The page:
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The Tsingys Rouges d'Irodo

After seeing the limestone Tsingys in the Ankarana National Park, go and explore another type of Tsingys, equally impressive, if not more. Dug by the Irodo River to the southeast of Diego Suarez, a red sandstone and laterite massif is gradually hollowed out to form a huge canyon. Encouraged by the deforestation suffered by the region, erosion has created huge red-ochre coloured formations called fairy chimneys at the foot of this canyon. 

Ephemeral sculptures and a constantly evolving landscape

The Tsingys Rouges d’Irodo differ from their counterparts in the Ankarana and Bemaraha National Parks. These latter tsingys, carved in limestone, which you'll inevitably see during your trip to Madagascar, required many years to form the shape they have today, which they will continue to have for a long time. The Tsingys Rouges were formed from sandstone, marls and red laterite, which are not nearly as hard as limestone.

The type of soil from which they were dug, therefore, means much shorter time periods: here, erosion isn't measured over centuries, but rather in years. So, heavy rains or major floods can rapidly alter the landscape of the Tsingys Rouges, destroying some parts and creating new ones. If you come back to see these Tsingys from one year to another, it's very likely that you won't have identical photos, even if they were taken in the same place!

A 4L Rally in the Analamerana hills

To get there, you can book your round trip with one of the tour operators from Diego Suarez, which will bring you to the site in a 4 x 4. Or for a lot less money, you can also ask a taxi to take you there. However, not all of them will do it, because the road is in rather poor condition at the end of the trip.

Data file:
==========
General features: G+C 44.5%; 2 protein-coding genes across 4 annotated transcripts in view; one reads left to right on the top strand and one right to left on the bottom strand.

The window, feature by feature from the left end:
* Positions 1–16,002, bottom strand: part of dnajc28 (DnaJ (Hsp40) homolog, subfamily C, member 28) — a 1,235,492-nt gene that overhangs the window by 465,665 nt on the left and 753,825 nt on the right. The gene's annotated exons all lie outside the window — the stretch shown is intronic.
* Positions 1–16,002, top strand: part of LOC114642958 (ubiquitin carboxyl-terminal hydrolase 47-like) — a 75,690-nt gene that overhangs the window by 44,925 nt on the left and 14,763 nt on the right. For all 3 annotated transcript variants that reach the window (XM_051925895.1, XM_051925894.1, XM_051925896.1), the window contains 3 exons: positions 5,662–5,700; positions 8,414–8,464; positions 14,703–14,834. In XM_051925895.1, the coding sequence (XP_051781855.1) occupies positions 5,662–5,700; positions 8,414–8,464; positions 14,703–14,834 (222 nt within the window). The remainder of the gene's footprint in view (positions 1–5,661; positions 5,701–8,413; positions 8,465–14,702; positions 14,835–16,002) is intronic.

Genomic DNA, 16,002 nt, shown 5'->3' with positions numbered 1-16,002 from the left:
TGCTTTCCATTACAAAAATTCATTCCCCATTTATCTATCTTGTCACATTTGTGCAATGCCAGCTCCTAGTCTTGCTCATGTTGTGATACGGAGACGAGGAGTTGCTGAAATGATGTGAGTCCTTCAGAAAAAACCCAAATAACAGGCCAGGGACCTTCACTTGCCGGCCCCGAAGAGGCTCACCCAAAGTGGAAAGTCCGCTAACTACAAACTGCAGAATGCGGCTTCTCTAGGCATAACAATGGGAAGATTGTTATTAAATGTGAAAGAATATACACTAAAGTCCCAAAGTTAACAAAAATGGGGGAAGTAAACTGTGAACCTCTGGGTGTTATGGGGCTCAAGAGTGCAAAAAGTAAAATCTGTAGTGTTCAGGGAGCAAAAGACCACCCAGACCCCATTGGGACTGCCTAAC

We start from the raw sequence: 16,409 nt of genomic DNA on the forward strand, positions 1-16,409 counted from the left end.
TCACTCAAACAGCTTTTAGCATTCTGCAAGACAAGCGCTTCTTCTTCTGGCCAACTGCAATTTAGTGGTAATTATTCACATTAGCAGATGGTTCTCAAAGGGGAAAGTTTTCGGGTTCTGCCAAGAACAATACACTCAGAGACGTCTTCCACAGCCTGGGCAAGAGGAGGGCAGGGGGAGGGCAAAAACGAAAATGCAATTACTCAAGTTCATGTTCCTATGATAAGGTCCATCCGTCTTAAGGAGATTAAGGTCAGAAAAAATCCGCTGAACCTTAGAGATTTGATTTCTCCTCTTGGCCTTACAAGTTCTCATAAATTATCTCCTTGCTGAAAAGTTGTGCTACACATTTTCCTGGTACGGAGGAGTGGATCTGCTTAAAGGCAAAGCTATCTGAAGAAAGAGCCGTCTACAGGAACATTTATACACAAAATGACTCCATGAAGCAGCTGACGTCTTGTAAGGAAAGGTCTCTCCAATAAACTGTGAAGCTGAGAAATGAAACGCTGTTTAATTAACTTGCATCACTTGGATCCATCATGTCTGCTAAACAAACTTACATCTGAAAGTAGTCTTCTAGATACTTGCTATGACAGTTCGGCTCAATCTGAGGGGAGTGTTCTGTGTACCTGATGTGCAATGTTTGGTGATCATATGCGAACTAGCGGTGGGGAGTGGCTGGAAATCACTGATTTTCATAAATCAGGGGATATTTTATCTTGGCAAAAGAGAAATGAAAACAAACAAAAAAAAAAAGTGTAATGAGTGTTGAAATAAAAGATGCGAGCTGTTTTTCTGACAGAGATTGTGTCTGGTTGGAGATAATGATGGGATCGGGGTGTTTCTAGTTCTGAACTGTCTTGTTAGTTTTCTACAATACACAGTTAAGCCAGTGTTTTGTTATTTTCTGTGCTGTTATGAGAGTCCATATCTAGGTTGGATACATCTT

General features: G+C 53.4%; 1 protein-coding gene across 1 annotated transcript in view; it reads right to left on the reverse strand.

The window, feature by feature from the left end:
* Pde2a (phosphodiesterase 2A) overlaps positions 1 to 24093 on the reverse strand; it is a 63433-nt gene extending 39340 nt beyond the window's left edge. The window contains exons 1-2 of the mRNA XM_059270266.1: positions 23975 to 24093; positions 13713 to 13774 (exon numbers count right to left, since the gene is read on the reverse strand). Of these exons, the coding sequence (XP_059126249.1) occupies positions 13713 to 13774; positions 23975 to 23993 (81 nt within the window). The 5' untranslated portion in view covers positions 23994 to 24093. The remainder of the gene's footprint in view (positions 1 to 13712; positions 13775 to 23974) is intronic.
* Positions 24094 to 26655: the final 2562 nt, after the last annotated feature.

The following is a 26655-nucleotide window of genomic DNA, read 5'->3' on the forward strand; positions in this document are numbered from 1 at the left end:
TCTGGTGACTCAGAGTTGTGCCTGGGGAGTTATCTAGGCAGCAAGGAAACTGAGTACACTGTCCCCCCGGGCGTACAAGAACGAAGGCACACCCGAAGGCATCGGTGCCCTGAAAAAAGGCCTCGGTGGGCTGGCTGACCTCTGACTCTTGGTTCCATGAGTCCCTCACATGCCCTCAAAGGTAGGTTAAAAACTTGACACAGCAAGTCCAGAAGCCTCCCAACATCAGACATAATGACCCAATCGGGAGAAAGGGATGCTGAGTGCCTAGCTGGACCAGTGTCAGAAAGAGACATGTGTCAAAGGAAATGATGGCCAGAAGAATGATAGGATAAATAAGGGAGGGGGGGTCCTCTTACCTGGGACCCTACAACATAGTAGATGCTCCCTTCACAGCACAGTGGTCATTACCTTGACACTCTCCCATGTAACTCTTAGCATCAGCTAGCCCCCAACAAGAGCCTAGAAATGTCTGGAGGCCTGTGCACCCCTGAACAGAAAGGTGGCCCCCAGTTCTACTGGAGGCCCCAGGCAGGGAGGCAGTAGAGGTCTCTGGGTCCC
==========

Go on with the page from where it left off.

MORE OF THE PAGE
Because of the poor conditions, it's almost a rally on a beaten sandy trail where it passes through dry woodlands and grassy valleys. From the ridge of these hills, you oversee the area and have a beautiful view of the sea and the Analamera Special Reserve. Plan a day to visit the site, half a day when starting early in the morning or in the afternoon. I recommend the second option, because the late afternoon light is particularly beautiful and give the Tsingys superb colours.

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A canyon that is home to “chimney fairies” and a dragon

The Tsingys can be observed at 3 different sites that are accessible by car. The first allows you to admire these formations from the top of the canyon where they were created. Depending on the time of day, their colour can vary from white to red and yellow to ochre.

Next, the path continues so you can see a new view of these stone and sand giants. The second site has gigantic formations and a magnificent view of the canyon spread out in front of you. With a little imagination, you can see a huge dragon carved in the red sandstone - the landscape is just amazing.

Finally, it’s time to see what these "fairy chimneys" look like up close. For the third site, you’ll go down the canyon and walk along a little river to find yourself at the base of the Tsingys. Made from a softer material, these aren't as sharp as those made from limestone. Their shapes are softer and their tips are more blunt.

Simon Hoffmann
185 contributions
Updated 3 April 2018
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